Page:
Some species would not be fully prohibited, but would not be allowed into certain EU protected zones, from the UK, in the event of a no deal exit from the EU.

  • Amelanchier (Snowy Mespilus)
  • Chaenomeles (Flowering Quince)
  • Cotoneaster (ornamental shrubs)
  • Crataegus (Hawthorn)
  • Cydonia (Quince)
  • Eriobotrya (Loquat)
  • Malus (Apple)
  • Mespilus (Medlar)
  • Photinia davidiana (ornamental shrubs)
  • Pyracantha (Firethorn)
  • Pyrus (Pear)
  • Sorbus (Rowan, Whitebeam)

Full details of which protected zones are relevant can be found in the guidance. This prohibition does not include the fruits and seeds of these plants. Fruits and seeds harvested from these plants can be exported to the protected zones specified in the guidance.

Defra is continuing to engage directly with the EU Commission to remove these prohibitions where technically justifiable, but the prohibitions will apply from exit day until such time that there is any revision to the EU legislation.

For more information on importing and exporting plants and plant products, visit


EU Settlement Scheme

The UK Government has published details of the Scheme in various languages.  You can find information here.


Brexit No Deal Q&A

Following our Brexit Briefing FPC has collated responses to the outstanding questions which were raised by members on the day.  We've also included some supplementary questions and responses from government officials.  You can find the Brexit No Deal Q&A in the documents below.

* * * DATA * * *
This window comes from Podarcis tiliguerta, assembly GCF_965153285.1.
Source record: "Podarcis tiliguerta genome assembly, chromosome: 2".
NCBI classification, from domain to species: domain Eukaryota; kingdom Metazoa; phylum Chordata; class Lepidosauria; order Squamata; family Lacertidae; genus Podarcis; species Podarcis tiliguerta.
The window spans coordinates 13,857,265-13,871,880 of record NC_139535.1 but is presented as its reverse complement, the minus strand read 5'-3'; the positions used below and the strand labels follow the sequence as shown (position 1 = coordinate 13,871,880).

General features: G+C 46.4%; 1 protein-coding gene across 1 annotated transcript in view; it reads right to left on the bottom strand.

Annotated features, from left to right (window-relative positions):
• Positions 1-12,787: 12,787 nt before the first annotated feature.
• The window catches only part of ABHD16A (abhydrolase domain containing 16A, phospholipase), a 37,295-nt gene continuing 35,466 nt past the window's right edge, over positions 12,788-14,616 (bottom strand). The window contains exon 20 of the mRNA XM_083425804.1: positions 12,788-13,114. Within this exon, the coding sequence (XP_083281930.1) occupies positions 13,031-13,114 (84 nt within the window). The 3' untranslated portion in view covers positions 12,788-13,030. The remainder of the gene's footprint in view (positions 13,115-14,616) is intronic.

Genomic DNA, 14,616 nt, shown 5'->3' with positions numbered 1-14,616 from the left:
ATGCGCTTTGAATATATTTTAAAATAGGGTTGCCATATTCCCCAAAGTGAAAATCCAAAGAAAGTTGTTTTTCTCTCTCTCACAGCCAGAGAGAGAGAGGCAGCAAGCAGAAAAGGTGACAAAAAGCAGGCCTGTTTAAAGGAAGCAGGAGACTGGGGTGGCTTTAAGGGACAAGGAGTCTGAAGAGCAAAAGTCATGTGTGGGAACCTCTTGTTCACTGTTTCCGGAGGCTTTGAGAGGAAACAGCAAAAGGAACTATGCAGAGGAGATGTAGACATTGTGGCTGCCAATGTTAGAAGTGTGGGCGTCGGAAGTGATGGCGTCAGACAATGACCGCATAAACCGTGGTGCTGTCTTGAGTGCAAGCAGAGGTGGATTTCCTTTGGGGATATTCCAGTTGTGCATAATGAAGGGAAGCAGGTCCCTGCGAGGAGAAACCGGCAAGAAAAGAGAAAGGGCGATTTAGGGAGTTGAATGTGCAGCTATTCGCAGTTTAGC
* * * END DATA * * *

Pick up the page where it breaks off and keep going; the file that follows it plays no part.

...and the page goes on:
Our latest Brexit No Deal update is also included in the list of documents below and includes information on:

  • the new registration and pre-notification system for 'high risk' products under a no deal scenario;
  • trade agreements status and temporary UK tariffs in the event of a no deal;
  • customs - Jersey status and VAT;
  • advice to exporters - identifying EU customs requirements;
  • EU Settlement Scheme; 
  • temporary visas;
  • managing personal data.


UK Import Tariff in the event of a no deal Brexit

The UK Government has published a REVISED draft of the temporary rates of customs duty in the event of a no deal Brexit.  This corrects the tariff for Kenyan beans which we had raised as an issue. The tariff will apply when the UK leaves the EU for up to 12 months while a full consultation and a review on a permanent approach is carried out.

If goods are not listed they will have a zero duty rate.  The majority of fresh fruit, vegetables and cut flowers will be tariff free, however there are exceptions for some imports of bananas and beans.  Members can check these details in the extract available below.

Let us know if there are any other concerns.

The draft UK Customs Tariff Quotas have also been published – FPC has produced a summary of the specific fresh produce tariff quotas.  Members can access this below.


Register for EORI now – reminder

You’ll need to have a UK issued Economic Operator Registration and Identification (EORI) number if you are a business established in the UK and will import or export goods with the EU when the UK leaves the EU.  Make sure you register in time here. 







FPC Members Brexit update - 09 04 19

FPC Brexit no deal Importers Checklist

FPC Brexit no deal Exporters Checklist

FPC Guide to Exporting Fresh Produce in the event of a no deal Brexit

FPC Guide to Exporting Fresh Produce to Third Countries

FPC Extract UK Temporary Tariffs in event of no deal (revised 29 March 2019)